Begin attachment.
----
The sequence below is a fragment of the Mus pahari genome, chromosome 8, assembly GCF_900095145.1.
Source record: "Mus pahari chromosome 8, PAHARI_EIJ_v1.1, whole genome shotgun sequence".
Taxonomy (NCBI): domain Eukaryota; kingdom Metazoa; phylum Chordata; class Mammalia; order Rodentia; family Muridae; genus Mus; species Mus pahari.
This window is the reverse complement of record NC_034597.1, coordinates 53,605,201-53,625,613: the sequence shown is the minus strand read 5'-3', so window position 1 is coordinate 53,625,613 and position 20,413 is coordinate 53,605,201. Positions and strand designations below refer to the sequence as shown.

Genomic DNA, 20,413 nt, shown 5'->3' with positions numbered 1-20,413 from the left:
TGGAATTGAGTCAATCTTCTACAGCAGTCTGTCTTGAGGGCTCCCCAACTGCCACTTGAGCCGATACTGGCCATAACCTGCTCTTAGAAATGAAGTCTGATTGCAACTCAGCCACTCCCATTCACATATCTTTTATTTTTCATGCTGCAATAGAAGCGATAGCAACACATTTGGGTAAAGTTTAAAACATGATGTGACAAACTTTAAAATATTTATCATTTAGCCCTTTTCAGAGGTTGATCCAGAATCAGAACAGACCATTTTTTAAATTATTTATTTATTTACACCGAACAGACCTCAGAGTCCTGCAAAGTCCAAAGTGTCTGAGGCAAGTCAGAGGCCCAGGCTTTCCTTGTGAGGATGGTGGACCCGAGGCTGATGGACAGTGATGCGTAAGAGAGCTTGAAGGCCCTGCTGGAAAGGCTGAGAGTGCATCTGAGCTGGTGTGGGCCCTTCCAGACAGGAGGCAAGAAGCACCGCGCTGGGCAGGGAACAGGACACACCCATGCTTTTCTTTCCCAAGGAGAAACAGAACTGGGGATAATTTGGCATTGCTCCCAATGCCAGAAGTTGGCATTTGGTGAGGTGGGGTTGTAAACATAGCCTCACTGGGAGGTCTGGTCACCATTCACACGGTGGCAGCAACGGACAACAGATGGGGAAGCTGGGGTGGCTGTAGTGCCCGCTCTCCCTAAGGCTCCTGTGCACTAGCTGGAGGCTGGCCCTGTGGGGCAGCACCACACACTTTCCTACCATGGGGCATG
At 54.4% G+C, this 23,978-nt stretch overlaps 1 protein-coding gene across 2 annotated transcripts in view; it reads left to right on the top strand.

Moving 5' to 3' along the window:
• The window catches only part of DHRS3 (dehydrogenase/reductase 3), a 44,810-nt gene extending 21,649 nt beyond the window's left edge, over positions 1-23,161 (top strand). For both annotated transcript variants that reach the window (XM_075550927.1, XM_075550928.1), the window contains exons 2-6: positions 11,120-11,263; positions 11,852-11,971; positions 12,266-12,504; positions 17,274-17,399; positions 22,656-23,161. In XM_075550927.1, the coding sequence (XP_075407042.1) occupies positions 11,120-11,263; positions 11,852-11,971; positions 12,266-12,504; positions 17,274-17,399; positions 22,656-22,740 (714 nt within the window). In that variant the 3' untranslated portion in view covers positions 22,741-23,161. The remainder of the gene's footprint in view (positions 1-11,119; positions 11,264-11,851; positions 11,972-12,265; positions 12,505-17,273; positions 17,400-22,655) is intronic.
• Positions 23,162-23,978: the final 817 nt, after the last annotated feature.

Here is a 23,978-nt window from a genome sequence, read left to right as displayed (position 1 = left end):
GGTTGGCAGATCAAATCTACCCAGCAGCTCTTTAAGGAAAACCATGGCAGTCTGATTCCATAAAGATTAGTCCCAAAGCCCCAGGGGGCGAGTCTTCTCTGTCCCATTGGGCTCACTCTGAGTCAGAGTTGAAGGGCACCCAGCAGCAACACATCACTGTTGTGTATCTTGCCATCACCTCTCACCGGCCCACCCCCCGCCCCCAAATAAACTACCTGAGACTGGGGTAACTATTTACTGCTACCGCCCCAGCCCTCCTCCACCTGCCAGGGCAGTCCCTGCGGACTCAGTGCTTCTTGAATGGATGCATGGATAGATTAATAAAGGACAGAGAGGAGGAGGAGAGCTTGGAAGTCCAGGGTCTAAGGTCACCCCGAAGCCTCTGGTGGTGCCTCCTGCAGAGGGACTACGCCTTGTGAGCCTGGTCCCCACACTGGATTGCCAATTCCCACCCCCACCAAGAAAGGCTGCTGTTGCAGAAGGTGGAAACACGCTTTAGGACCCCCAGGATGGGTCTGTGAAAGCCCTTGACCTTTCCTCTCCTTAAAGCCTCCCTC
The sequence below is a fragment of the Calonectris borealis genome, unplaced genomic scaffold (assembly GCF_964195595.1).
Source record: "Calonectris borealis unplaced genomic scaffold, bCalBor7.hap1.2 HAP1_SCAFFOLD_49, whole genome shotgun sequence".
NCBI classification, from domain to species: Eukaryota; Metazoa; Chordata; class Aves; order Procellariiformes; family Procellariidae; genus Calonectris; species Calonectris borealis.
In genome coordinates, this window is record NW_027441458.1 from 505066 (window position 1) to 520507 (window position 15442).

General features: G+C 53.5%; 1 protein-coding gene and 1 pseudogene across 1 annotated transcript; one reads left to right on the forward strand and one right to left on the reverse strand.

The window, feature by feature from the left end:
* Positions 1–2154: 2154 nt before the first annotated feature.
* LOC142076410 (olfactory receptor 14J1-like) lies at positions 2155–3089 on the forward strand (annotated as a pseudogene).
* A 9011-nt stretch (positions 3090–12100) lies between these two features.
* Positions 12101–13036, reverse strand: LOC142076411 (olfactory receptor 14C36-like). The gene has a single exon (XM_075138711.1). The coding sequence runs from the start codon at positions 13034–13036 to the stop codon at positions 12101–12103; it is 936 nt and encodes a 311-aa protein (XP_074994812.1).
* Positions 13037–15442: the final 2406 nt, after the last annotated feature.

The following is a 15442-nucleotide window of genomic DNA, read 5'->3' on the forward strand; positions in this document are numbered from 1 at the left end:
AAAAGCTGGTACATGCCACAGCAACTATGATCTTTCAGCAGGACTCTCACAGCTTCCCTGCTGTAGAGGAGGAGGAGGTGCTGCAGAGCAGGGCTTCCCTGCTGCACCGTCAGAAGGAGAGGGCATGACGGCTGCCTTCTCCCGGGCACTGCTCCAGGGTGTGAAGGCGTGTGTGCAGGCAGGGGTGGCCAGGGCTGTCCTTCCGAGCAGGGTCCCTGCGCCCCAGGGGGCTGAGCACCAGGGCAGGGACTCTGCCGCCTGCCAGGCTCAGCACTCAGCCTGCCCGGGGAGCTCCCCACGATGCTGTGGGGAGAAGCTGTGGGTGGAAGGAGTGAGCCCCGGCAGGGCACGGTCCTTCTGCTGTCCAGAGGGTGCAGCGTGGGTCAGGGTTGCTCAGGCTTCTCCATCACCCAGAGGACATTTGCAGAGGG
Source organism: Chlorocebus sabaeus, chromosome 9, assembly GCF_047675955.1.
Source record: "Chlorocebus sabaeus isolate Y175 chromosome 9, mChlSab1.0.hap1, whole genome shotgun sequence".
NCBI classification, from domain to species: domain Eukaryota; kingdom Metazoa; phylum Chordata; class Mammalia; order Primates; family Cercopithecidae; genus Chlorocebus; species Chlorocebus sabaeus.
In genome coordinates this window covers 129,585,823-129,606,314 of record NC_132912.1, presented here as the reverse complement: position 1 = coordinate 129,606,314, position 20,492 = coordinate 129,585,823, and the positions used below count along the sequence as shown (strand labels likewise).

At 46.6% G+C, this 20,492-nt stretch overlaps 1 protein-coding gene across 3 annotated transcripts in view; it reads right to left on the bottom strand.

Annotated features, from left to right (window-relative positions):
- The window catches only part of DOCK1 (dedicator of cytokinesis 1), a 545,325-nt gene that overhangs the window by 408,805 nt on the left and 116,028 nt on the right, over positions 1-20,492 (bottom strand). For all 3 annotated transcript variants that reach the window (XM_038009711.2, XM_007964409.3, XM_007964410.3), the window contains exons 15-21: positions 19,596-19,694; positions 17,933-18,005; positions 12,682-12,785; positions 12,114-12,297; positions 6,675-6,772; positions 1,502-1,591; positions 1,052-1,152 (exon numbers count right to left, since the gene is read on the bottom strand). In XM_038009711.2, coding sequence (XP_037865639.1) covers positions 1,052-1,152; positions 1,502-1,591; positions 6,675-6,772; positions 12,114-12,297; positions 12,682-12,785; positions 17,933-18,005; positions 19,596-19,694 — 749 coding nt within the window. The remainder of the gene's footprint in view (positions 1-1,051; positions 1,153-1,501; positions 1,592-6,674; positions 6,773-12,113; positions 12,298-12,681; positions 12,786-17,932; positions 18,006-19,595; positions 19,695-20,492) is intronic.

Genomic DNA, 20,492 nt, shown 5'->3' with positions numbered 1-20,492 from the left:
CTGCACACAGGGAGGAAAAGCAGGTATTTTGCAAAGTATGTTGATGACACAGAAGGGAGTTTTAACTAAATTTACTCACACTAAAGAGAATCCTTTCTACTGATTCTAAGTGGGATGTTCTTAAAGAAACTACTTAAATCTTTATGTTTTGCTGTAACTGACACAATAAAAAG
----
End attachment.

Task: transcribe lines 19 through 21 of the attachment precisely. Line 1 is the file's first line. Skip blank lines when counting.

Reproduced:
* Positions 1–2154: 2154 nt before the first annotated feature.
* LOC142076410 (olfactory receptor 14J1-like) lies at positions 2155–3089 on the forward strand (annotated as a pseudogene).
* A 9011-nt stretch (positions 3090–12100) lies between these two features.